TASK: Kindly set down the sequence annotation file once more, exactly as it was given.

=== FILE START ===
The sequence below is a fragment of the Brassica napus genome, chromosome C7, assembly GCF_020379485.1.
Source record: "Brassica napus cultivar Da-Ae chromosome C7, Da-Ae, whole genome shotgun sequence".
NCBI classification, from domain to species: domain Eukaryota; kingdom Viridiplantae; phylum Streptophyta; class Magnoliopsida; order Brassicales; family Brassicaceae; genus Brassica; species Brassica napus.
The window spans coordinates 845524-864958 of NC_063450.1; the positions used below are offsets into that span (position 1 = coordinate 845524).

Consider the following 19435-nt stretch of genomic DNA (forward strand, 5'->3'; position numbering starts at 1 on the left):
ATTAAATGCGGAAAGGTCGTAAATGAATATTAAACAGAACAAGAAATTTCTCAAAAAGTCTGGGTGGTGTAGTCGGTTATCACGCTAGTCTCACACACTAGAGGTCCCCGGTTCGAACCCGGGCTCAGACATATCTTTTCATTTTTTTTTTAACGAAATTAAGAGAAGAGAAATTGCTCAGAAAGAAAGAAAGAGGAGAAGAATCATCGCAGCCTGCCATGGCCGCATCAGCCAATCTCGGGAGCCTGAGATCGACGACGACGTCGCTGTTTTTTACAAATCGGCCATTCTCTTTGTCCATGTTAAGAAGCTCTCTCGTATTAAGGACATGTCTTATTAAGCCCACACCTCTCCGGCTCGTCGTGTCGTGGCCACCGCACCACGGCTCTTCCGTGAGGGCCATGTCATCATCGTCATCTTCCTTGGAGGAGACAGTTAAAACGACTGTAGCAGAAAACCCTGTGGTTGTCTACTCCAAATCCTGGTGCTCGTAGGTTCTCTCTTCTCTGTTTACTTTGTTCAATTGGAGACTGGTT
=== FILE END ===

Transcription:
The sequence below is a fragment of the Brassica napus genome, chromosome C7, assembly GCF_020379485.1.
Source record: "Brassica napus cultivar Da-Ae chromosome C7, Da-Ae, whole genome shotgun sequence".
NCBI classification, from domain to species: domain Eukaryota; kingdom Viridiplantae; phylum Streptophyta; class Magnoliopsida; order Brassicales; family Brassicaceae; genus Brassica; species Brassica napus.
The window spans coordinates 845524-864958 of NC_063450.1; the positions used below are offsets into that span (position 1 = coordinate 845524).

Consider the following 19435-nt stretch of genomic DNA (forward strand, 5'->3'; position numbering starts at 1 on the left):
ATTAAATGCGGAAAGGTCGTAAATGAATATTAAACAGAACAAGAAATTTCTCAAAAAGTCTGGGTGGTGTAGTCGGTTATCACGCTAGTCTCACACACTAGAGGTCCCCGGTTCGAACCCGGGCTCAGACATATCTTTTCATTTTTTTTTTAACGAAATTAAGAGAAGAGAAATTGCTCAGAAAGAAAGAAAGAGGAGAAGAATCATCGCAGCCTGCCATGGCCGCATCAGCCAATCTCGGGAGCCTGAGATCGACGACGACGTCGCTGTTTTTTACAAATCGGCCATTCTCTTTGTCCATGTTAAGAAGCTCTCTCGTATTAAGGACATGTCTTATTAAGCCCACACCTCTCCGGCTCGTCGTGTCGTGGCCACCGCACCACGGCTCTTCCGTGAGGGCCATGTCATCATCGTCATCTTCCTTGGAGGAGACAGTTAAAACGACTGTAGCAGAAAACCCTGTGGTTGTCTACTCCAAATCCTGGTGCTCGTAGGTTCTCTCTTCTCTGTTTACTTTGTTCAATTGGAGACTGGTT